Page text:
Drew Larimore Discusses Trolls, Fairy Tales, Lea DaLaria and the Premiere of “Out of Iceland”

Drew Larimore doesn’t like fairy tales. The playwright, whose latest show, Out of Iceland, is receiving its off-Broadway premiere at Walkerspace by Alfred R. Kahn, in association with Culture Project, has never read Lord of the Rings and does not know what MiddleEarth is. Ironically, Out of Iceland is described as a fairy tale set Iceland where a mystical area is referred to as “The Middle.”

Out of Iceland follows a New York-based writer name Caroline who falls off an Icelandic volcano and awakens in the home of Hal Tanker, a cowboy who nurses her back to health – and who happens to be a complete stranger. Throw in a flamboyant troll and a missing truck, all set in the mysterious country and you have Larimore’s play, described as a “modern day fairy tale set at the end of the earth.”

Larimore, who readily admits to disliking the fantasy genre, also acknowledges the irony of his play being described as a fairy tale. But Out of Iceland, which was first inspired by a trip Larimore took to Iceland while attending Emerson College, is rooted in actual human experiences.

“I think if you look at the authentic fairy tales, what they were before Disney got a hold of them, they were all pretty brutal and upsetting and had an underlying core of real tragedy,” he said. “In a similar vein, there is a severe tragedy in the lives of Caroline and Hal; they both have experienced loss on a very profound level and have both come to Iceland in search of healing.”

While The Middle in Larimore’s play is not a reference to MiddleEarth, Larimore does consider it a universal location, saying, “To me, ‘The Middle’ really represents the starkest, most vulnerable part of a human being – an emotional place we all have to go to for true connection.”

While Larimore’s trip to Iceland did not involve falling off of a volcano or the interference of a flamboyant troll, it was a challenging vacation. Describing it as “one of those trips where I was proving to myself that if I could go there, then I could go anywhere, do anything,” Larimore recalled renting the wrong vehicle for traveling the country, being unprepared for the weather, and getting very lost.

“It was nuts,” he said. “I’ve never been so stressed out, but at the same time, I felt very in touch with nature and my surroundings. At one point during my time, I got to sit on top of a glacier and reach up and touch the low-handing clouds.”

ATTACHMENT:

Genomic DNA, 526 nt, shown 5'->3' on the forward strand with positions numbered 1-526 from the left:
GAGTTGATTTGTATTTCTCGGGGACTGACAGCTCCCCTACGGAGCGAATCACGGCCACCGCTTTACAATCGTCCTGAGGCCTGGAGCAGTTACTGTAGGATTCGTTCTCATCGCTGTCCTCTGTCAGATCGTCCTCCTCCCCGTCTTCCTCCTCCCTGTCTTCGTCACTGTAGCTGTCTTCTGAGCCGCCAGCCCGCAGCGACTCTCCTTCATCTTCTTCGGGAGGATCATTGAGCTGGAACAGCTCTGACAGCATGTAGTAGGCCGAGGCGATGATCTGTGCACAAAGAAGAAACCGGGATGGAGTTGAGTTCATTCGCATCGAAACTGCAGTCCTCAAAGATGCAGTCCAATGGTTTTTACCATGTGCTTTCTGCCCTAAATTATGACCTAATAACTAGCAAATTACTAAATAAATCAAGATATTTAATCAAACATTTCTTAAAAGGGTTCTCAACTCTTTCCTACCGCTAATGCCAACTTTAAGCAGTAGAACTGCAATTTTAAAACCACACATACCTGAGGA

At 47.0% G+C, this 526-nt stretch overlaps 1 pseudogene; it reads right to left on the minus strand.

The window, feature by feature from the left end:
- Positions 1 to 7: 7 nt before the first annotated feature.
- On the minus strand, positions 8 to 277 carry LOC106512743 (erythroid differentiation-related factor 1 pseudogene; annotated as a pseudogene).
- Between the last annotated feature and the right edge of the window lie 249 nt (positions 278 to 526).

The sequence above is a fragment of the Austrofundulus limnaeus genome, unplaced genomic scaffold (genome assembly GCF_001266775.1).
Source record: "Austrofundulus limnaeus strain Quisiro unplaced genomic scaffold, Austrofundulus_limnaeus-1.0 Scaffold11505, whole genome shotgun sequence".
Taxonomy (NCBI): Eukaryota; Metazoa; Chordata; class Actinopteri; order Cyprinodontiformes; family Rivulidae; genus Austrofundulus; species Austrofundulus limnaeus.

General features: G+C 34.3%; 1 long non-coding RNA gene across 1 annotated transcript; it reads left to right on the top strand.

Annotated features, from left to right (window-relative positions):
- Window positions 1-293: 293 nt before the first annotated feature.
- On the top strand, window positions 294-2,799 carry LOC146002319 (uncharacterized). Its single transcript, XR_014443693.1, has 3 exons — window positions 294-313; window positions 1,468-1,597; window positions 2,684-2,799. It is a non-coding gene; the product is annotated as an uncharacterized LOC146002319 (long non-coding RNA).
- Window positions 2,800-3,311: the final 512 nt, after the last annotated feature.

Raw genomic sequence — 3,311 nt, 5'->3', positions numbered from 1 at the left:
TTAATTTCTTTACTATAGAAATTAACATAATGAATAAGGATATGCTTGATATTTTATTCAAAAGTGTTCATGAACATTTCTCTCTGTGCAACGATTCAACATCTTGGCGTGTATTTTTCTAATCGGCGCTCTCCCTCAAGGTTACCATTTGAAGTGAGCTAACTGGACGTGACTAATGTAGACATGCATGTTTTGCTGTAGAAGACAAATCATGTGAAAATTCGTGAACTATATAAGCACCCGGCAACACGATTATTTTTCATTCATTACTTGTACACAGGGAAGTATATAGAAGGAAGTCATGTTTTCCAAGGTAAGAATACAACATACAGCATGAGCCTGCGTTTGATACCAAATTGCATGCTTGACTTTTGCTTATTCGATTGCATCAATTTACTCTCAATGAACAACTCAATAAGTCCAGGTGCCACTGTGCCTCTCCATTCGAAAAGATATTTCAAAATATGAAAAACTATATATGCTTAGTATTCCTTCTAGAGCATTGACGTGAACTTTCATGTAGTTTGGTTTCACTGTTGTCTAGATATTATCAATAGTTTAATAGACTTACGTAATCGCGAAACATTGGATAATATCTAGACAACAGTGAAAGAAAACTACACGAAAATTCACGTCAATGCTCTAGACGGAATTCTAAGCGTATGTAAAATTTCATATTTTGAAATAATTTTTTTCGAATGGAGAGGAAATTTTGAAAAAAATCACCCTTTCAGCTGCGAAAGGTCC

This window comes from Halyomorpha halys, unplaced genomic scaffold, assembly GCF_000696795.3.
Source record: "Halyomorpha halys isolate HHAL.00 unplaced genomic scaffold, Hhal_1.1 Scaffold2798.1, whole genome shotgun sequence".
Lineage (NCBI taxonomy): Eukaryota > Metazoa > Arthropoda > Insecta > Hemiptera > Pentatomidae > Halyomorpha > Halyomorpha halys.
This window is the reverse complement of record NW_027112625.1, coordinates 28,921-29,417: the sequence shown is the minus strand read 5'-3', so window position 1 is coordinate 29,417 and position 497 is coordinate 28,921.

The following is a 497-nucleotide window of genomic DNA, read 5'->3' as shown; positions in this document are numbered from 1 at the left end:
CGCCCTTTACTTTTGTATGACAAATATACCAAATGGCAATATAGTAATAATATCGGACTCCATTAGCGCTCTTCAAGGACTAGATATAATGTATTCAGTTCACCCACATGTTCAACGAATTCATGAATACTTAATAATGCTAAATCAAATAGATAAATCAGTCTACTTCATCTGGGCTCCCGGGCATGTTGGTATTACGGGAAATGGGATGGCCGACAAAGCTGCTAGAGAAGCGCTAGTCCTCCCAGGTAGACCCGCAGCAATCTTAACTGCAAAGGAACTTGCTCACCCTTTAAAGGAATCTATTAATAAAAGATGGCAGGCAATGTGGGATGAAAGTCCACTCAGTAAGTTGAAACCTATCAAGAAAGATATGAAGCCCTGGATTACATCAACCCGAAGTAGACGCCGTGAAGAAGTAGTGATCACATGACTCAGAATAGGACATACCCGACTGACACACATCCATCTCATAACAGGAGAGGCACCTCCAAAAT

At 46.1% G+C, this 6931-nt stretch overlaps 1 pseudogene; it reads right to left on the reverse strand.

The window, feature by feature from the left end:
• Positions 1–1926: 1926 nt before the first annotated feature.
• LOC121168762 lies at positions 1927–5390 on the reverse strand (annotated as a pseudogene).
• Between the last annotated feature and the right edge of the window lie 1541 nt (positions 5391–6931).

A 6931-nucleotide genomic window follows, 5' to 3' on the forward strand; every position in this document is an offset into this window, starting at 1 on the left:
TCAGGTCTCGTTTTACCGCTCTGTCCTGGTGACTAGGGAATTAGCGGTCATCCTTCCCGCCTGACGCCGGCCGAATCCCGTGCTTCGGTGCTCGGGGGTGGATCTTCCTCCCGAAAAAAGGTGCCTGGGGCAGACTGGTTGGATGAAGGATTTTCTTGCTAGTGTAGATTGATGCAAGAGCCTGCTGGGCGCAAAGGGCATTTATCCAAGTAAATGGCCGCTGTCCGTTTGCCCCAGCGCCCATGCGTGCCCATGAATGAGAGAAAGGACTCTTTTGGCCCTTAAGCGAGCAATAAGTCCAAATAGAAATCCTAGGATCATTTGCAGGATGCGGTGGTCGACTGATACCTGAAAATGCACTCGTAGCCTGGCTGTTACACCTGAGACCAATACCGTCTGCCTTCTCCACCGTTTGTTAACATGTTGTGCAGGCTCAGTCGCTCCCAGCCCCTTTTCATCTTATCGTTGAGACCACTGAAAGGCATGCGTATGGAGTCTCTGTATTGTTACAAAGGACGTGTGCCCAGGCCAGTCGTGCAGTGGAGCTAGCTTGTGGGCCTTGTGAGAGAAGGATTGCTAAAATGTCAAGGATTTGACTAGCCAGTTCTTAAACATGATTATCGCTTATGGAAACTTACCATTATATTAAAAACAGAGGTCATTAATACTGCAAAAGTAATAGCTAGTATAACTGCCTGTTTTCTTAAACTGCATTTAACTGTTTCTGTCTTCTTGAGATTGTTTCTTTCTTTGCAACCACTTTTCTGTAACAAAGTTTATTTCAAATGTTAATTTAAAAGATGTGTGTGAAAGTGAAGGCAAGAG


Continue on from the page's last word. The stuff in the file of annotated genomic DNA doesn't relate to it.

Larimore has been developing Out of Iceland for the past five years, including several readings in Los Angeles, a workshop in New York and development at the 2008 Telluride Playwrights Festival. He is very excited to see the play performed onstage in New York.

“Seeing this play that has been such a big part of my life come to life onstage is such a rush of euphoria, I can’t even tell you,” he said. “Readings and workshops are great, but seeing it up on its feet as a functioning entity is nothing short of magic.”

Larimore spoke very highly of his colleagues, including Lea DaLaria’s performance as the troll Thor as well as the director Josh Hecht and dramaturg Christie Evangelisto. His experience of working with Hect and Evangelisto has been a uniquely rewarding experience.

“It’s been a long time since I’ve worked with two people who I feel so connected to regarding a creative vision and who push me and challenge me as a playwright,” he said. “Josh has such a sharp eye for the truth and Christie such a sharp eye for clarity, combined with this immense sensitivity to my process that I can’t tell you how rewarding it has been to shape and evolve this play with them.”

While several years have passed since Larimore last traveled to Iceland, the location’s left a lasting impression on the playwright.

“Iceland as a place really moved me and antagonized me, just in the way that a person can,” Larimore said. “At one point in the play, Hal says, ‘Askja feels like a plus-one…it gets angry when it wants and sad when it wants,’ and when I think about my time there, that still holds true. Iceland’s more than a place. It’s a personality.”

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